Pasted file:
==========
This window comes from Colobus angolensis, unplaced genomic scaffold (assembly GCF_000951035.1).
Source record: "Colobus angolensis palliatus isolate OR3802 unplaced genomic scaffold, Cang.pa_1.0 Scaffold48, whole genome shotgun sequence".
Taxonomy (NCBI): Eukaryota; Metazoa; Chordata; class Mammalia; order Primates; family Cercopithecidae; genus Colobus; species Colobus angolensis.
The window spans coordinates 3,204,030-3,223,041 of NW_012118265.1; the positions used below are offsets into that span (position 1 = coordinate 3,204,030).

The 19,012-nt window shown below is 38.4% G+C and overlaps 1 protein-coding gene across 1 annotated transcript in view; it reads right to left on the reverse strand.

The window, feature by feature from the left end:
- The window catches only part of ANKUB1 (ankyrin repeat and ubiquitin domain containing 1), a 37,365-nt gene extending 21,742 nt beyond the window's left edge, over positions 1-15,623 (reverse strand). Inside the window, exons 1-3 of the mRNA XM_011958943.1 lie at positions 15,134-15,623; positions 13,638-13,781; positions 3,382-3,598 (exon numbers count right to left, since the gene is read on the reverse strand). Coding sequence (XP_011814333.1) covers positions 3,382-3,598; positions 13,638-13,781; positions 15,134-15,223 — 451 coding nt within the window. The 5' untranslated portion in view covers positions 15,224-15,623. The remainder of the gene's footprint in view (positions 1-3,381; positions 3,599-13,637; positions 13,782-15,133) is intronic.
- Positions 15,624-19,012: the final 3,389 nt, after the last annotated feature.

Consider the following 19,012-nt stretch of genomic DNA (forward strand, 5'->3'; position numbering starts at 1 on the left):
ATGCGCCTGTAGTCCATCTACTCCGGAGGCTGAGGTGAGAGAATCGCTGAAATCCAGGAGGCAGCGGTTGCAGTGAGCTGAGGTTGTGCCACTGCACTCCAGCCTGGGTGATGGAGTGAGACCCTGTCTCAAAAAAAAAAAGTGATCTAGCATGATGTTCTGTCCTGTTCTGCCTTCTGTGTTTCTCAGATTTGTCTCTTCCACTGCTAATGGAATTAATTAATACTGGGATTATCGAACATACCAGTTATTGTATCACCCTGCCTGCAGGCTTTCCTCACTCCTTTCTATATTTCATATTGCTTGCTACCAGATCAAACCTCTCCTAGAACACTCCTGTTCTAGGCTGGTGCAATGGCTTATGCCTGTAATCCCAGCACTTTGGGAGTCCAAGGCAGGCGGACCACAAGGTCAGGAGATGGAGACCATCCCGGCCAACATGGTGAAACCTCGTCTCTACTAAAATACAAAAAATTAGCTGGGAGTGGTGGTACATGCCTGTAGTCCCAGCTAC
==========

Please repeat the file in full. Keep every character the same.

This window comes from Colobus angolensis, unplaced genomic scaffold (assembly GCF_000951035.1).
Source record: "Colobus angolensis palliatus isolate OR3802 unplaced genomic scaffold, Cang.pa_1.0 Scaffold48, whole genome shotgun sequence".
Taxonomy (NCBI): Eukaryota; Metazoa; Chordata; class Mammalia; order Primates; family Cercopithecidae; genus Colobus; species Colobus angolensis.
The window spans coordinates 3,204,030-3,223,041 of NW_012118265.1; the positions used below are offsets into that span (position 1 = coordinate 3,204,030).

The 19,012-nt window shown below is 38.4% G+C and overlaps 1 protein-coding gene across 1 annotated transcript in view; it reads right to left on the reverse strand.

The window, feature by feature from the left end:
- The window catches only part of ANKUB1 (ankyrin repeat and ubiquitin domain containing 1), a 37,365-nt gene extending 21,742 nt beyond the window's left edge, over positions 1-15,623 (reverse strand). Inside the window, exons 1-3 of the mRNA XM_011958943.1 lie at positions 15,134-15,623; positions 13,638-13,781; positions 3,382-3,598 (exon numbers count right to left, since the gene is read on the reverse strand). Coding sequence (XP_011814333.1) covers positions 3,382-3,598; positions 13,638-13,781; positions 15,134-15,223 — 451 coding nt within the window. The 5' untranslated portion in view covers positions 15,224-15,623. The remainder of the gene's footprint in view (positions 1-3,381; positions 3,599-13,637; positions 13,782-15,133) is intronic.
- Positions 15,624-19,012: the final 3,389 nt, after the last annotated feature.

Consider the following 19,012-nt stretch of genomic DNA (forward strand, 5'->3'; position numbering starts at 1 on the left):
ATGCGCCTGTAGTCCATCTACTCCGGAGGCTGAGGTGAGAGAATCGCTGAAATCCAGGAGGCAGCGGTTGCAGTGAGCTGAGGTTGTGCCACTGCACTCCAGCCTGGGTGATGGAGTGAGACCCTGTCTCAAAAAAAAAAAGTGATCTAGCATGATGTTCTGTCCTGTTCTGCCTTCTGTGTTTCTCAGATTTGTCTCTTCCACTGCTAATGGAATTAATTAATACTGGGATTATCGAACATACCAGTTATTGTATCACCCTGCCTGCAGGCTTTCCTCACTCCTTTCTATATTTCATATTGCTTGCTACCAGATCAAACCTCTCCTAGAACACTCCTGTTCTAGGCTGGTGCAATGGCTTATGCCTGTAATCCCAGCACTTTGGGAGTCCAAGGCAGGCGGACCACAAGGTCAGGAGATGGAGACCATCCCGGCCAACATGGTGAAACCTCGTCTCTACTAAAATACAAAAAATTAGCTGGGAGTGGTGGTACATGCCTGTAGTCCCAGCTAC